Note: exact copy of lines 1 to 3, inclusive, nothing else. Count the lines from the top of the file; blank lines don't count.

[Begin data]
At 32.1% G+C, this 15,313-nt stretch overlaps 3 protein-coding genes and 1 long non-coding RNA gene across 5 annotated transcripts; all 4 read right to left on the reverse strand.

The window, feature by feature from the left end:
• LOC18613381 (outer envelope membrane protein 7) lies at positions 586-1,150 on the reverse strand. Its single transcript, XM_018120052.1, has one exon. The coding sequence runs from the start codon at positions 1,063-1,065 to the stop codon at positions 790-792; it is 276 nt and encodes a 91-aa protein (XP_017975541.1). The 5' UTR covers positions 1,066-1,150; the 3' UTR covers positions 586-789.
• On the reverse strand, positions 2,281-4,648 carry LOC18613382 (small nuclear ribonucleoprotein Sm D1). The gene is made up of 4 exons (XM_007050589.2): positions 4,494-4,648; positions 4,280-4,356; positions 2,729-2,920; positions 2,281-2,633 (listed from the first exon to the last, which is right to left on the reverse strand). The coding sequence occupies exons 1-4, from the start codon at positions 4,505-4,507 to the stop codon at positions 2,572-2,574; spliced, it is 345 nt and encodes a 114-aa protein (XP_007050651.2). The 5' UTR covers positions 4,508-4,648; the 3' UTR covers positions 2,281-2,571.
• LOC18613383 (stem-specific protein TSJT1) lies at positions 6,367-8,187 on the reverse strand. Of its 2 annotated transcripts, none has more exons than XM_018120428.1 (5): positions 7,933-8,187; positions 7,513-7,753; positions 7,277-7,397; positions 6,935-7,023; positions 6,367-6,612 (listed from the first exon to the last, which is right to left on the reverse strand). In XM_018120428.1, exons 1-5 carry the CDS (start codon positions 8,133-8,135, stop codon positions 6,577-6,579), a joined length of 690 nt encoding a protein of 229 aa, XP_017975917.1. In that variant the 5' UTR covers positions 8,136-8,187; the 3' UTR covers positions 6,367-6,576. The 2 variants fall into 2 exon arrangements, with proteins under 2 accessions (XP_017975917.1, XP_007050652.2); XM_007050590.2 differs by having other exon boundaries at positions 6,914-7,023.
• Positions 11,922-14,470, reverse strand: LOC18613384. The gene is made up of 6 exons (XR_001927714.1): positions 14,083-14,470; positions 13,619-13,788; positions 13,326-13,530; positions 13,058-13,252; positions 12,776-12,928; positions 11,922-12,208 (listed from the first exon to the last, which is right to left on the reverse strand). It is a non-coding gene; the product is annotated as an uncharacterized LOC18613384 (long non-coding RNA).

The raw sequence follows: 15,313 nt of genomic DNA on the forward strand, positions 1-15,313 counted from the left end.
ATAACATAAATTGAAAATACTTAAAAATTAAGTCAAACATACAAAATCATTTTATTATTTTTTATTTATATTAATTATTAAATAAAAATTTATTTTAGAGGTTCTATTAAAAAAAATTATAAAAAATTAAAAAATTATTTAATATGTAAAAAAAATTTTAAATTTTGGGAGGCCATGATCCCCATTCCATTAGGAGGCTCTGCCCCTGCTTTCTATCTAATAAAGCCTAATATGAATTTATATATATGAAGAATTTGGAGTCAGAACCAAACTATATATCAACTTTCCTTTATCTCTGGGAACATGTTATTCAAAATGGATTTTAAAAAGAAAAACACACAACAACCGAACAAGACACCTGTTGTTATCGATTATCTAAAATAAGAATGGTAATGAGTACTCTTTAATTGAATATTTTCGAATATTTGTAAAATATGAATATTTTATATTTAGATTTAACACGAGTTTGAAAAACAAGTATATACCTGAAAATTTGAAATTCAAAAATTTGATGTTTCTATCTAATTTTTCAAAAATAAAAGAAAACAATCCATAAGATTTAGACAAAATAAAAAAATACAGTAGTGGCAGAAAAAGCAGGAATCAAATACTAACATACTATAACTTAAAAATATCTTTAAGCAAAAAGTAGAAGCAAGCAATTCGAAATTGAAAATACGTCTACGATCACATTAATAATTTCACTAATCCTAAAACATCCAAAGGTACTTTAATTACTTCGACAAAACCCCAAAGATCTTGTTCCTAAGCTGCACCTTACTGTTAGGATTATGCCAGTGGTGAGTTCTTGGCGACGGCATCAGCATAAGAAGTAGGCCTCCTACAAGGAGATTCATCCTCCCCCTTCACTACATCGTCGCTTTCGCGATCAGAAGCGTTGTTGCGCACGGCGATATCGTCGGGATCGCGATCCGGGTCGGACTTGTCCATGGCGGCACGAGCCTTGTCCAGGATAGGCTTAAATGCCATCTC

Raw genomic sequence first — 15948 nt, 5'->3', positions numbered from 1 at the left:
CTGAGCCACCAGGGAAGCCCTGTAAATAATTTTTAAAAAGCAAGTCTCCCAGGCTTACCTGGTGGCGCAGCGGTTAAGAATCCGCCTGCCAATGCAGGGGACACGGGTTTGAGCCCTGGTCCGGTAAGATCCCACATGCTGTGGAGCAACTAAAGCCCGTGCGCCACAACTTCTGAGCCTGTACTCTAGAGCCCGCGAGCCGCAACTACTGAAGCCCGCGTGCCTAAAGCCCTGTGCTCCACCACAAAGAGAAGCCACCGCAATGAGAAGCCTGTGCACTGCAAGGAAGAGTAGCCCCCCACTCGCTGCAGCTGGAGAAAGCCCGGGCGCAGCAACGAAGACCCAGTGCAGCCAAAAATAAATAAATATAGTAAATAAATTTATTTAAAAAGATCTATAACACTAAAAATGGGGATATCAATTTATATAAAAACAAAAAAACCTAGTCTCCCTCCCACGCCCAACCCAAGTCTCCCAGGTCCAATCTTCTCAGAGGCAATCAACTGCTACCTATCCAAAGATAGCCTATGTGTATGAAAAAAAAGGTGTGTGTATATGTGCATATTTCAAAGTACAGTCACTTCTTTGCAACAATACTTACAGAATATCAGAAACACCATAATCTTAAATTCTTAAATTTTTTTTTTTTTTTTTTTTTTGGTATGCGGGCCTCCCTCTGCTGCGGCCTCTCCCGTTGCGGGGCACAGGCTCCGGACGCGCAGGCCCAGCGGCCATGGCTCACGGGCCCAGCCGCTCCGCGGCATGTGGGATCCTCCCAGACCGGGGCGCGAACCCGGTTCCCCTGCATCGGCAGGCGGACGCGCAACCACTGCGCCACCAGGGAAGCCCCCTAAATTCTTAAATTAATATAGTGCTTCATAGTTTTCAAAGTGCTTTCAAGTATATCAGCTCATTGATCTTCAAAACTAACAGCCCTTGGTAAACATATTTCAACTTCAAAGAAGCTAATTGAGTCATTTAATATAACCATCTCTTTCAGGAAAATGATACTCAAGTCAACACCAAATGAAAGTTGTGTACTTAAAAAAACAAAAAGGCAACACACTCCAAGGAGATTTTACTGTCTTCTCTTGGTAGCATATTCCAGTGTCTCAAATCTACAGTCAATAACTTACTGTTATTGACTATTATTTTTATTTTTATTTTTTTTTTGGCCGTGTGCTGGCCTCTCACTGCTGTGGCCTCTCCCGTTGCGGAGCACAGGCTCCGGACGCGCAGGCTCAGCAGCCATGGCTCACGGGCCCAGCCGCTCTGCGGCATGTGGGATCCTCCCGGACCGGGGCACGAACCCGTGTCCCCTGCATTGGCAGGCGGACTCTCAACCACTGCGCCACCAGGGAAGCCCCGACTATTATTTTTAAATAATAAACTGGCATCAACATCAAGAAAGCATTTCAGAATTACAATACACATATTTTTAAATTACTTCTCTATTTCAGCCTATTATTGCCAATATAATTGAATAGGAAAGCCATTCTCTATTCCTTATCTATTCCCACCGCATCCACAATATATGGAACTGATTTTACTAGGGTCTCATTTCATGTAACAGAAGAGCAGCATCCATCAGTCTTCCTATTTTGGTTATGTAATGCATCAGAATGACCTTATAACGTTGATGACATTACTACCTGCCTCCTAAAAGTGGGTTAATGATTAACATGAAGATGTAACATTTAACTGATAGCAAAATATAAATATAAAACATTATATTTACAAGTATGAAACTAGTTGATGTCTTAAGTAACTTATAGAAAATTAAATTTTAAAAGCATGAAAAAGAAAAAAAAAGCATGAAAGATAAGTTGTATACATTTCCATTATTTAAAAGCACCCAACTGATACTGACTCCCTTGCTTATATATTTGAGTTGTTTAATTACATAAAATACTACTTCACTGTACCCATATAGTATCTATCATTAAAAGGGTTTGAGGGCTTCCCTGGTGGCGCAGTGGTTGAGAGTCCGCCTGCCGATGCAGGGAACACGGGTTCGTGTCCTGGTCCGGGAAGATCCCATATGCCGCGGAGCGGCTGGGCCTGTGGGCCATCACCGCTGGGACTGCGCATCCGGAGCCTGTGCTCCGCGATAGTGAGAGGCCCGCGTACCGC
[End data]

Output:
At 32.1% G+C, this 15,313-nt stretch overlaps 3 protein-coding genes and 1 long non-coding RNA gene across 5 annotated transcripts; all 4 read right to left on the reverse strand.

The window, feature by feature from the left end:
• LOC18613381 (outer envelope membrane protein 7) lies at positions 586-1,150 on the reverse strand. Its single transcript, XM_018120052.1, has one exon. The coding sequence runs from the start codon at positions 1,063-1,065 to the stop codon at positions 790-792; it is 276 nt and encodes a 91-aa protein (XP_017975541.1). The 5' UTR covers positions 1,066-1,150; the 3' UTR covers positions 586-789.